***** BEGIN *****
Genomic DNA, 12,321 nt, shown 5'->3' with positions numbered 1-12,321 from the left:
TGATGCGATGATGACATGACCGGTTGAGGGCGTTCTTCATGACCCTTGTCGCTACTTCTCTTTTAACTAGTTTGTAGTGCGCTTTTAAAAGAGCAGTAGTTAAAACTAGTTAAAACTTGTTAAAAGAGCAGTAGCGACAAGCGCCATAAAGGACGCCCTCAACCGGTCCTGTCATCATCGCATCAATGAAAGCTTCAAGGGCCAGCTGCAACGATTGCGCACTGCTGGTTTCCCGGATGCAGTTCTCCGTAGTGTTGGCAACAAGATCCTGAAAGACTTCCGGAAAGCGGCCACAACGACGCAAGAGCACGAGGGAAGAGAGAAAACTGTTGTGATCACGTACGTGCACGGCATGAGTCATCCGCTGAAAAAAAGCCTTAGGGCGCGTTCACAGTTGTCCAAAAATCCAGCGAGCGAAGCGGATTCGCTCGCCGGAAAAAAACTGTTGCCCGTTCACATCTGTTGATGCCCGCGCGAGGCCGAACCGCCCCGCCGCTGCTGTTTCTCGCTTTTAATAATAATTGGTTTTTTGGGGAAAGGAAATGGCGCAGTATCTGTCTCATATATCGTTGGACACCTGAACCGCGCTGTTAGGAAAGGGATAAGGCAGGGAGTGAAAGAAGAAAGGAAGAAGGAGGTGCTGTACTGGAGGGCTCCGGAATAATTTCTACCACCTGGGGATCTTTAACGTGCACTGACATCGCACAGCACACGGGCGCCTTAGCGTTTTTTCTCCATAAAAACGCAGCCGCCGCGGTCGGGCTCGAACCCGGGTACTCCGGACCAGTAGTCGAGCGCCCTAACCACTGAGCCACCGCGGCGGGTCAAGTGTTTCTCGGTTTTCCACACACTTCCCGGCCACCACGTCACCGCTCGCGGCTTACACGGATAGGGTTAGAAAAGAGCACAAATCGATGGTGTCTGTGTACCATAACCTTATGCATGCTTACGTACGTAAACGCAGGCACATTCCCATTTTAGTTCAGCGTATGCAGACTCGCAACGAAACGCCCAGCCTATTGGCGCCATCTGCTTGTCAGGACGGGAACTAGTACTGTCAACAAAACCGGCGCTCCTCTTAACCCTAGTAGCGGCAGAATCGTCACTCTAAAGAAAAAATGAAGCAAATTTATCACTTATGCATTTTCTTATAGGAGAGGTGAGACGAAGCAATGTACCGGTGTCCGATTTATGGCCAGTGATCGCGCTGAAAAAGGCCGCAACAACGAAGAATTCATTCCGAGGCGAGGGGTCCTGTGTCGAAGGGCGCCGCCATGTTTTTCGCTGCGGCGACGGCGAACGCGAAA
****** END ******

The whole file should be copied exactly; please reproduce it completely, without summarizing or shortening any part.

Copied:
Genomic DNA, 12,321 nt, shown 5'->3' with positions numbered 1-12,321 from the left:
TGATGCGATGATGACATGACCGGTTGAGGGCGTTCTTCATGACCCTTGTCGCTACTTCTCTTTTAACTAGTTTGTAGTGCGCTTTTAAAAGAGCAGTAGTTAAAACTAGTTAAAACTTGTTAAAAGAGCAGTAGCGACAAGCGCCATAAAGGACGCCCTCAACCGGTCCTGTCATCATCGCATCAATGAAAGCTTCAAGGGCCAGCTGCAACGATTGCGCACTGCTGGTTTCCCGGATGCAGTTCTCCGTAGTGTTGGCAACAAGATCCTGAAAGACTTCCGGAAAGCGGCCACAACGACGCAAGAGCACGAGGGAAGAGAGAAAACTGTTGTGATCACGTACGTGCACGGCATGAGTCATCCGCTGAAAAAAAGCCTTAGGGCGCGTTCACAGTTGTCCAAAAATCCAGCGAGCGAAGCGGATTCGCTCGCCGGAAAAAAACTGTTGCCCGTTCACATCTGTTGATGCCCGCGCGAGGCCGAACCGCCCCGCCGCTGCTGTTTCTCGCTTTTAATAATAATTGGTTTTTTGGGGAAAGGAAATGGCGCAGTATCTGTCTCATATATCGTTGGACACCTGAACCGCGCTGTTAGGAAAGGGATAAGGCAGGGAGTGAAAGAAGAAAGGAAGAAGGAGGTGCTGTACTGGAGGGCTCCGGAATAATTTCTACCACCTGGGGATCTTTAACGTGCACTGACATCGCACAGCACACGGGCGCCTTAGCGTTTTTTCTCCATAAAAACGCAGCCGCCGCGGTCGGGCTCGAACCCGGGTACTCCGGACCAGTAGTCGAGCGCCCTAACCACTGAGCCACCGCGGCGGGTCAAGTGTTTCTCGGTTTTCCACACACTTCCCGGCCACCACGTCACCGCTCGCGGCTTACACGGATAGGGTTAGAAAAGAGCACAAATCGATGGTGTCTGTGTACCATAACCTTATGCATGCTTACGTACGTAAACGCAGGCACATTCCCATTTTAGTTCAGCGTATGCAGACTCGCAACGAAACGCCCAGCCTATTGGCGCCATCTGCTTGTCAGGACGGGAACTAGTACTGTCAACAAAACCGGCGCTCCTCTTAACCCTAGTAGCGGCAGAATCGTCACTCTAAAGAAAAAATGAAGCAAATTTATCACTTATGCATTTTCTTATAGGAGAGGTGAGACGAAGCAATGTACCGGTGTCCGATTTATGGCCAGTGATCGCGCTGAAAAAGGCCGCAACAACGAAGAATTCATTCCGAGGCGAGGGGTCCTGTGTCGAAGGGCGCCGCCATGTTTTTCGCTGCGGCGACGGCGAACGCGAAA